When sound levels get loud (above 100 dB), humans become more sensitive to both the high and the low frequencies. To represent this in a sound level meter measurement, we apply the “C” frequency weighting. In our example, we would then measure LC.
In summary, the basic rule for frequency weighting is, use unweighted (or “Z”) for all audio and acoustic measurements where you do not want to consider the human hearing perception, such as testing the response of a loudspeaker across the entire frequency range. Use “A” for all acoustic measurements under 100 dB. Where sound levels are above 100 dB, use “C”.
In our example, the options for frequency weighting are LZ, LA, and LC.
3. Time Weighting
The third letter in our example is the capital letter “F”.
The third letter is often “F”, “S” or “I”. This is called the “time weighting”. F = Fast, S = Slow, I = Impulse. Historically, the time weighting was applied so that levels measured were easier to read on a sound level meter. The time weighting dampens sudden changes in levels, thus creating a smoother display.
The graph below indicates how this works. In this example, the input signal suddenly increases from 50 dB to 80 dB, stays there for 6 seconds, then disappears just as suddenly.
An LAF measurement (green line) will take approximately 0.6 seconds (attack time) to reach 80 dB and just under 1 second (decay time) to drop back down to 50 dB.
An LAS measurement (yellow line) is slower to react. It will take approximately 5 seconds to reach 80 dB and around 6 seconds to drop back down to 50 dB.
An LAI measurement (blue line) will take approximately 0.3 seconds to reach 80 dB and over 9 seconds to drop back down to 50 dB.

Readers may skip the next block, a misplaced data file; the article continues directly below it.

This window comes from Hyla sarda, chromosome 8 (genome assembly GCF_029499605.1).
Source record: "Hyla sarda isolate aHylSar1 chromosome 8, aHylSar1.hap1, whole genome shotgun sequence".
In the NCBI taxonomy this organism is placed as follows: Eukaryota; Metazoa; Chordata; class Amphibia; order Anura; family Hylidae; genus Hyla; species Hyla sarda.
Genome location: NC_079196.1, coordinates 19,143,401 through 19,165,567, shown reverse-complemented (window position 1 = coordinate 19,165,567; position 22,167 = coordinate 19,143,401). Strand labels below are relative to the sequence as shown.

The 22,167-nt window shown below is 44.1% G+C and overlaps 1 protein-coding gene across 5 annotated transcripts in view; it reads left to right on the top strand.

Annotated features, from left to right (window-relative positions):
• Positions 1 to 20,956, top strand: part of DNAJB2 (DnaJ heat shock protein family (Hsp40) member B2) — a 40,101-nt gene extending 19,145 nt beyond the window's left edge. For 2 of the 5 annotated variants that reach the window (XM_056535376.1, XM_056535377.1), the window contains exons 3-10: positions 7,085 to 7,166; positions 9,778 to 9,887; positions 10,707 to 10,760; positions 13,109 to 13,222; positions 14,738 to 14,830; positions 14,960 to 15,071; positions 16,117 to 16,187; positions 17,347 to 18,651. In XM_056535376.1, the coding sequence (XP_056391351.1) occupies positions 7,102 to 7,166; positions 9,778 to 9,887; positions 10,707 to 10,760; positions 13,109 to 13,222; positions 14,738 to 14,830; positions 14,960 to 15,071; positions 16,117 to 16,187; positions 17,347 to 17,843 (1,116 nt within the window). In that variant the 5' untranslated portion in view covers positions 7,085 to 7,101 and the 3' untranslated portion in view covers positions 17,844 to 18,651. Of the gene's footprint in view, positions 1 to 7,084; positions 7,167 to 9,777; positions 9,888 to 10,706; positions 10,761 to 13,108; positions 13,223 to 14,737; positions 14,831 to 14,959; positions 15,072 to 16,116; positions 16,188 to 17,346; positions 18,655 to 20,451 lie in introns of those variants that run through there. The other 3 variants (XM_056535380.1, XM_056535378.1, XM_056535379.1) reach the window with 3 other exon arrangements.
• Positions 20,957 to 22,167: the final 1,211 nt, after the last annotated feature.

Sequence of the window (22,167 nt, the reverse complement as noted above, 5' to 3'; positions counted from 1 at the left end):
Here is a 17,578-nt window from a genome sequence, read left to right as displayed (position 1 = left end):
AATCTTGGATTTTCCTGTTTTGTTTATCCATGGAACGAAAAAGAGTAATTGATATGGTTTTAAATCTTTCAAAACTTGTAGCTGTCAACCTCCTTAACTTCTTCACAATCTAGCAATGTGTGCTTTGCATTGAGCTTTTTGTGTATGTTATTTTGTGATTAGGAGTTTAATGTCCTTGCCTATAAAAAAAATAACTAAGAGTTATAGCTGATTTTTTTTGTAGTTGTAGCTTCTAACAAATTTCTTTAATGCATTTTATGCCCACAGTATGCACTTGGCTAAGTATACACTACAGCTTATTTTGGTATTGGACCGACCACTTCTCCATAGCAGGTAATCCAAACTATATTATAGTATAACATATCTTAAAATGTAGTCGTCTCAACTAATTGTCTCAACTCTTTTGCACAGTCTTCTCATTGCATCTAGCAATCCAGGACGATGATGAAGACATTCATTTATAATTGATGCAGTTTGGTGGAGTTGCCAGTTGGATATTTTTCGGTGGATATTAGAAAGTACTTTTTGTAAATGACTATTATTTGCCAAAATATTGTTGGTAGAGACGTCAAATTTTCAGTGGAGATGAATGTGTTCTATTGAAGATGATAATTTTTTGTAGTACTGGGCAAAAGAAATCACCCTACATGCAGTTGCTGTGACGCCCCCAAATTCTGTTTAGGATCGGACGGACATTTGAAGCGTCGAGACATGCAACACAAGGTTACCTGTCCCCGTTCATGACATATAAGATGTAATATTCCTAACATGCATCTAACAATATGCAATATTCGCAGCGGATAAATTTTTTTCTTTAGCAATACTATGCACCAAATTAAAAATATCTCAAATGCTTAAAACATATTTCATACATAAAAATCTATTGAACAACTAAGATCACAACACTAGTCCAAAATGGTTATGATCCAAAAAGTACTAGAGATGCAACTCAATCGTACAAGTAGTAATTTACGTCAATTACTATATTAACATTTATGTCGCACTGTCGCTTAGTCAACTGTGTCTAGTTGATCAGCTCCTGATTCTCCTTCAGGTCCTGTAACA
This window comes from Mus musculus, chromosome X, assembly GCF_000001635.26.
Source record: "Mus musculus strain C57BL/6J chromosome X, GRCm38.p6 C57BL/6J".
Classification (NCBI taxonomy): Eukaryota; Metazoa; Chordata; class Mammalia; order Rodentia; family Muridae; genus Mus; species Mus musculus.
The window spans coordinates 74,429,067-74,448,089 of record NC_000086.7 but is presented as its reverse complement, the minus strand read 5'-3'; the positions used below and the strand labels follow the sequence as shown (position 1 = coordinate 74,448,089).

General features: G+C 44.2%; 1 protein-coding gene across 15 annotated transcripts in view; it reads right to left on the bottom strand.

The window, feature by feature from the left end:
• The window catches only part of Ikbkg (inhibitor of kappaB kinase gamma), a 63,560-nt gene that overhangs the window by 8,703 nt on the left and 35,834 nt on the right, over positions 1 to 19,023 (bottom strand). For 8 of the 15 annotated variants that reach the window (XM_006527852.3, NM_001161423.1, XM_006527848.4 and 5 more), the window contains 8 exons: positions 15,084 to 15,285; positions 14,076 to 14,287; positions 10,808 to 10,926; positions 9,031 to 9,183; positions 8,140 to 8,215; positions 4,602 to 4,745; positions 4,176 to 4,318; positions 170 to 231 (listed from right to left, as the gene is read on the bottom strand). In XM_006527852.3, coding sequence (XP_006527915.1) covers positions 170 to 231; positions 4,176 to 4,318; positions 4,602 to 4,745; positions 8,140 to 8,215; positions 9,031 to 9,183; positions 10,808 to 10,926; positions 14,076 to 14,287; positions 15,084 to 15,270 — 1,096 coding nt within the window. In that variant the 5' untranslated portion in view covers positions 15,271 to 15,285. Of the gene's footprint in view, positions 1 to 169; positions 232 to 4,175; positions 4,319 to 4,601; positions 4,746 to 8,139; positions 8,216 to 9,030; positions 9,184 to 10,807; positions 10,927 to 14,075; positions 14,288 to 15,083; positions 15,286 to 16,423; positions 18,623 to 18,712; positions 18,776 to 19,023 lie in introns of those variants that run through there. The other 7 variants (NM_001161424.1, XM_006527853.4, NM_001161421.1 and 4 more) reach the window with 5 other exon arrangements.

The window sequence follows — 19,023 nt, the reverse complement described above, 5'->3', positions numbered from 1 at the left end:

For the mathematicians among us, the line described is exponential in the attack and linear in the decay. The initial tangent of the attack dissects the new level, in this case, 80 dB, at specific intervals from the initial impulse. These are 1 second for Slow, 125 ms for Fast and 35 ms for Impulse.
For the non-mathematicians, we’ll just move quickly along.
When measuring averages, S may be appropriate when measuring a signal that oscillates quickly. F may be more suitable where the signal is less impulsive. The decision to use Fast or Slow is often reached by what is prescribed in a standard or a law.
The impulse weighting, LAI can be used in situations where there are sharp impulsive noises, such as when measuring fireworks or gunshots.
In our example, the options for time weighting are LAF, LAS, and LAI.
4. More Parameters
The word “max” makes up the rest of the label.
This is simply the maximum value measured over a certain period of time. Similarly, “min” gives us the minimum value.
Applied to our example, we have LAFmax and LAFmin
Finally, another common label used is LAeq.
“eq” = equivalent. The equivalent sound level corresponds to the average received sound energy over time, and is easier to read on a display than the instantaneous sound level.
If you look at the following graph of sound level over time, the area under the blue curve represents the energy. The horizontal red line drawn to represent the same area under the blue curve gives us the LAeq. That is the equivalent value or average of the energy over the entire graph.
LAeq is not always a straight line. If the LAeq is plotted as the equivalent from the beginning of the graph to each of the measurement points, the plot looks like this.
(Click image to enlarge)